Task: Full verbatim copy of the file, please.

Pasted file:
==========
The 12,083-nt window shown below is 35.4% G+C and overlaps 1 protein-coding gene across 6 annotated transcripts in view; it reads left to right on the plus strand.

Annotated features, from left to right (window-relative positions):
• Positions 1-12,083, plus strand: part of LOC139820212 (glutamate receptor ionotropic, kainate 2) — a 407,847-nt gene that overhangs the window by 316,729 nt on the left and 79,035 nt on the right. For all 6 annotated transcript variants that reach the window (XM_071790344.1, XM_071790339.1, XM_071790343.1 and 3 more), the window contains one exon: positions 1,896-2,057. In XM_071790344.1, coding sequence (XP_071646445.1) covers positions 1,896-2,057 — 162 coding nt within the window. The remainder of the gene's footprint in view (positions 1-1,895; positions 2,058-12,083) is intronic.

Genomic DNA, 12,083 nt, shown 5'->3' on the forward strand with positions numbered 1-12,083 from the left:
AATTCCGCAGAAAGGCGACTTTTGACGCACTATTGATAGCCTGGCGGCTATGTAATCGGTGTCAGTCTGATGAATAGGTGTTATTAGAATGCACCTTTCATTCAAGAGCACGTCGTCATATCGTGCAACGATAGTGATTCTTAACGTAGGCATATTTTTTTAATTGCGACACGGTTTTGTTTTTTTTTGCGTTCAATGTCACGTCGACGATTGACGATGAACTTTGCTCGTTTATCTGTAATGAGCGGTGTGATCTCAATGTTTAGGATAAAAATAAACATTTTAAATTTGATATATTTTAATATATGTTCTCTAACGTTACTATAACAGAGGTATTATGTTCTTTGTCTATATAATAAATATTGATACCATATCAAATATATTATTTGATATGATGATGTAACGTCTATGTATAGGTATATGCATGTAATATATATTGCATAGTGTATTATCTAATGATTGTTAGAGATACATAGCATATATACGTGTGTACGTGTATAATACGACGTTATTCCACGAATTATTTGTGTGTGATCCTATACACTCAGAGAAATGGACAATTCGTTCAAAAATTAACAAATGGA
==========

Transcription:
The 12,083-nt window shown below is 35.4% G+C and overlaps 1 protein-coding gene across 6 annotated transcripts in view; it reads left to right on the plus strand.

Annotated features, from left to right (window-relative positions):
• Positions 1-12,083, plus strand: part of LOC139820212 (glutamate receptor ionotropic, kainate 2) — a 407,847-nt gene that overhangs the window by 316,729 nt on the left and 79,035 nt on the right. For all 6 annotated transcript variants that reach the window (XM_071790344.1, XM_071790339.1, XM_071790343.1 and 3 more), the window contains one exon: positions 1,896-2,057. In XM_071790344.1, coding sequence (XP_071646445.1) covers positions 1,896-2,057 — 162 coding nt within the window. The remainder of the gene's footprint in view (positions 1-1,895; positions 2,058-12,083) is intronic.

Genomic DNA, 12,083 nt, shown 5'->3' on the forward strand with positions numbered 1-12,083 from the left:
AATTCCGCAGAAAGGCGACTTTTGACGCACTATTGATAGCCTGGCGGCTATGTAATCGGTGTCAGTCTGATGAATAGGTGTTATTAGAATGCACCTTTCATTCAAGAGCACGTCGTCATATCGTGCAACGATAGTGATTCTTAACGTAGGCATATTTTTTTAATTGCGACACGGTTTTGTTTTTTTTTGCGTTCAATGTCACGTCGACGATTGACGATGAACTTTGCTCGTTTATCTGTAATGAGCGGTGTGATCTCAATGTTTAGGATAAAAATAAACATTTTAAATTTGATATATTTTAATATATGTTCTCTAACGTTACTATAACAGAGGTATTATGTTCTTTGTCTATATAATAAATATTGATACCATATCAAATATATTATTTGATATGATGATGTAACGTCTATGTATAGGTATATGCATGTAATATATATTGCATAGTGTATTATCTAATGATTGTTAGAGATACATAGCATATATACGTGTGTACGTGTATAATACGACGTTATTCCACGAATTATTTGTGTGTGATCCTATACACTCAGAGAAATGGACAATTCGTTCAAAAATTAACAAATGGA